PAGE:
I saw Amazing Grace tonight. It is a good and heartening story about the life of William Wilberforce. What it hooked for me is the ongoingness of the fight for human decency. It took most of Wilberforce's life to get the abolition of slavery through Parliament. In the US we fought a civil war over it in which millions died. Although there were many reasons for the Civil War, slavery is still seen as the primary cause.
Wilberforce had to go through being called disloyal, a revolutionary, a crackpot. But through the years he remained faithful to the call of God to do away with slavery because he thought that the character of his nation was being destroyed by it.
For those who believe that the exclusion of LGBT Christians from various positions of ministry destroys the integrity of the Church, the story of Wilberforce reminds us that non-violence may not be as satisfying in victory but it remains the only way that allows for any healing to take place. While it might feel really good for the House of Deputies to tell the Primates to take a hike, it will not be the victory that is needed if we are about revising opinions in the world. We are not merely trying to make the Episcopal Church a safe place for LGBT Christians. We must remember that changing attitudes for LGBT Christians in African countries is just as important an issue as recognizing the leadership of +Gene Robinson.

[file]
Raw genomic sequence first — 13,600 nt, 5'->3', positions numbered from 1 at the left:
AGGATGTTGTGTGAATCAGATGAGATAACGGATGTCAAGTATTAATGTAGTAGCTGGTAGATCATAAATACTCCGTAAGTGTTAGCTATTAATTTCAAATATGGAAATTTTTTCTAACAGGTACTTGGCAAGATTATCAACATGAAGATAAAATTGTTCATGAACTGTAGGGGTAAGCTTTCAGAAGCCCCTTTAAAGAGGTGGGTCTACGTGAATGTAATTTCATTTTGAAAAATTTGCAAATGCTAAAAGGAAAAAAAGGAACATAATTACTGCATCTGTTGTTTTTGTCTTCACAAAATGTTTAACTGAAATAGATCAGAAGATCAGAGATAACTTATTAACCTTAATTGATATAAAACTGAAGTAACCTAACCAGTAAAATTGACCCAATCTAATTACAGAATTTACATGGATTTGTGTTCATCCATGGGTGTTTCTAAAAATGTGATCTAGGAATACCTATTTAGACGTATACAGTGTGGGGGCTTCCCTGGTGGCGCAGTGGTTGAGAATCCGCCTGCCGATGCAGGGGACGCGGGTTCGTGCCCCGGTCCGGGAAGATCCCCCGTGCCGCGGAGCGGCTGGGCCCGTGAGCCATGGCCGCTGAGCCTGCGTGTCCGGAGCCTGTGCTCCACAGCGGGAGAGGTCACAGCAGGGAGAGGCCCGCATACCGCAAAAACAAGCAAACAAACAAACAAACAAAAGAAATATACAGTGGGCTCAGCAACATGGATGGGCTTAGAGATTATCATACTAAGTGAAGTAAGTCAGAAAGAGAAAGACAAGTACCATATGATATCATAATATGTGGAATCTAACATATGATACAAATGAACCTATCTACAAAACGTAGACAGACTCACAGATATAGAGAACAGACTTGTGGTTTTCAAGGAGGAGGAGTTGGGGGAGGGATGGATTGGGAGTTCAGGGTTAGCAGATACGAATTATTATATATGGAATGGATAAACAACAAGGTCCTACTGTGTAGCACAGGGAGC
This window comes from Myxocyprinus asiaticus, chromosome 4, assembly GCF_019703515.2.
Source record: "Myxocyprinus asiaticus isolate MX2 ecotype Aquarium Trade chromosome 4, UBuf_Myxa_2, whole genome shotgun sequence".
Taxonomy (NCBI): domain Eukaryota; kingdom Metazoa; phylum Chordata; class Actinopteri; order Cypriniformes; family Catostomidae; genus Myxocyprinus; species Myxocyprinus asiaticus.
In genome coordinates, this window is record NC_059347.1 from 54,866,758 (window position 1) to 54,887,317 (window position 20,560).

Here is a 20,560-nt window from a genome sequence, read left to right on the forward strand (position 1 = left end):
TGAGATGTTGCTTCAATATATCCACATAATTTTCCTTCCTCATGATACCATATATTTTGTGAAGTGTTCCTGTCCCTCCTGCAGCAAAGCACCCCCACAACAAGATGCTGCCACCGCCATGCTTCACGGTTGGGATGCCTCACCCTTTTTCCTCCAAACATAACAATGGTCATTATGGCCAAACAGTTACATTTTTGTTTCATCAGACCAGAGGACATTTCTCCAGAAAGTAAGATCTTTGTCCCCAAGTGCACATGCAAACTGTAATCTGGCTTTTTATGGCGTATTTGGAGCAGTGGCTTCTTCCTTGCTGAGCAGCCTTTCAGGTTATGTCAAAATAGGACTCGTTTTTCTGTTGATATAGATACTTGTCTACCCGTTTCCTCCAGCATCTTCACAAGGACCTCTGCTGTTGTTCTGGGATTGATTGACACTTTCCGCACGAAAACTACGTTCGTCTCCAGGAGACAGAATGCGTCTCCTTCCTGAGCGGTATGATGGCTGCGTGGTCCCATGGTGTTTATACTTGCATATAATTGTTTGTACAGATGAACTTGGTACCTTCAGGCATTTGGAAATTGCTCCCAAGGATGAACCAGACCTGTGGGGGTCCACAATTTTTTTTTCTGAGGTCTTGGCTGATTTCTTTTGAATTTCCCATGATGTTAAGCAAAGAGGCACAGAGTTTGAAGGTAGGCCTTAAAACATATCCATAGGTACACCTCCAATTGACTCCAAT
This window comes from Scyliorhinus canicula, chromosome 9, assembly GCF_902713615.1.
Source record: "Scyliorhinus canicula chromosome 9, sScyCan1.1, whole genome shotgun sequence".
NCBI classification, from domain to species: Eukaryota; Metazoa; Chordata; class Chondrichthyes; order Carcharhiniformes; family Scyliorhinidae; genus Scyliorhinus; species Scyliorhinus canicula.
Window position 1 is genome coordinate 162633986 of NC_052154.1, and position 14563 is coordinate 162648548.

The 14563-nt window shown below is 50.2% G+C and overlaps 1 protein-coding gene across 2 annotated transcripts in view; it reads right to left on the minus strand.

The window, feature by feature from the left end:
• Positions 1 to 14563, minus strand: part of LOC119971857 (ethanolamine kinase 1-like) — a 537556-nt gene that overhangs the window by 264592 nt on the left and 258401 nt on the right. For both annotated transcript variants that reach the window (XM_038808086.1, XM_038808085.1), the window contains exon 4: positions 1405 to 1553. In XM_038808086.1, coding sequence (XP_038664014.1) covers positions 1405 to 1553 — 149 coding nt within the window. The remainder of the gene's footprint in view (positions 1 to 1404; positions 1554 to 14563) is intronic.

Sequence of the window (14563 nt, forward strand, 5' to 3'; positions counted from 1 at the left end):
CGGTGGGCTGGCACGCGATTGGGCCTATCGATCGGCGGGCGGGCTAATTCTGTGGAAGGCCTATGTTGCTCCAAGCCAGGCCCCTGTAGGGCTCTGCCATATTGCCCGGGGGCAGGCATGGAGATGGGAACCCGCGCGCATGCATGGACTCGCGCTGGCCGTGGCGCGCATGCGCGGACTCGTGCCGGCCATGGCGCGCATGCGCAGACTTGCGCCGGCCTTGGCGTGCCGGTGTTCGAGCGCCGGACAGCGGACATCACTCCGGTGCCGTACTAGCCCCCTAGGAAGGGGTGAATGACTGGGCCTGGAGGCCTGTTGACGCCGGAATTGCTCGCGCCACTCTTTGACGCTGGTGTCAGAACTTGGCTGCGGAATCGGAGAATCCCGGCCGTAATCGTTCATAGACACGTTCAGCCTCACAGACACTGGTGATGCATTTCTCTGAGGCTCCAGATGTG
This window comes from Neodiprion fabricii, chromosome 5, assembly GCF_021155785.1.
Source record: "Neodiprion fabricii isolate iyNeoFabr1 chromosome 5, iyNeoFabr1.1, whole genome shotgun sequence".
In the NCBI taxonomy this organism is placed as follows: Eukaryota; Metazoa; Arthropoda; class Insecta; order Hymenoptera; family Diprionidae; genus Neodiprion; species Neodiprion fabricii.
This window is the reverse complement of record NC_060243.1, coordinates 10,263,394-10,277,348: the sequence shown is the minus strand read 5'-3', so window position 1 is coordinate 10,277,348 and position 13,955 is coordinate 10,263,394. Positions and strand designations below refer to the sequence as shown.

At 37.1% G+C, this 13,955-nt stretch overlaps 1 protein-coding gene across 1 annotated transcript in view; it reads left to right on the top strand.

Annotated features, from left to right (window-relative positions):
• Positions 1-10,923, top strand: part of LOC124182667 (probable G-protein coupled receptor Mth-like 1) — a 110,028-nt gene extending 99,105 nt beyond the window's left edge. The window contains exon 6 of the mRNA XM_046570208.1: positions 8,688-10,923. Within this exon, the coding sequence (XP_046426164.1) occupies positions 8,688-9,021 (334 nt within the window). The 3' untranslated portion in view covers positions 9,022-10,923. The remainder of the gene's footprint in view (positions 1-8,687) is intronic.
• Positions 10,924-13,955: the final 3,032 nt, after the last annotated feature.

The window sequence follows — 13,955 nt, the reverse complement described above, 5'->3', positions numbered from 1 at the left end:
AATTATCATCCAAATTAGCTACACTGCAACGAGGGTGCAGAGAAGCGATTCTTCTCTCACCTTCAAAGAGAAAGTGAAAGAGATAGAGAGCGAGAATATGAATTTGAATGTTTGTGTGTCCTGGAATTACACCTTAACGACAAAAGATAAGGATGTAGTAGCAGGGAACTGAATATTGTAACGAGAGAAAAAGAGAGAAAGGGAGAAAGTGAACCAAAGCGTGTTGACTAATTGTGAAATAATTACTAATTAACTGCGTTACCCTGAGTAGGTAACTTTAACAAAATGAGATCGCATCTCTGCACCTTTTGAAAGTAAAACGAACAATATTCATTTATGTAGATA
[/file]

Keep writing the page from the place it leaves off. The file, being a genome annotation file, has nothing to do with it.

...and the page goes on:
It would be the easy way to leave the Anglican Communion. If the rights of LGBT folk are important enough for us to leave, then they are even more important to us to stay within it. They need to be as important to the ACC, the Primates and the whole world. And it is essential that we remain within the Anglican Communion so that we can be about the changes that are necessary for the integrity of the Church.
This does not mean that I would support abstaining from the support for LGBT clergy or the blessing of same-sex relationships. And it is clear that "negotiation" without gay voices being heard is not going to bear results. Therefore it is essential that TEC does not cut itself off at the precise time when the Anglican Communion needs us. It is remaining faithful despite the lack of fidelity of some in the Communion, or even the leadership of the Communion. We are family whether some want to recognize us or not at this time. But the time will come when the actions of General Convention 2003 will speak for human decency for all Anglicans as did the work of Wilberforce did for Great Britain in the 18th century.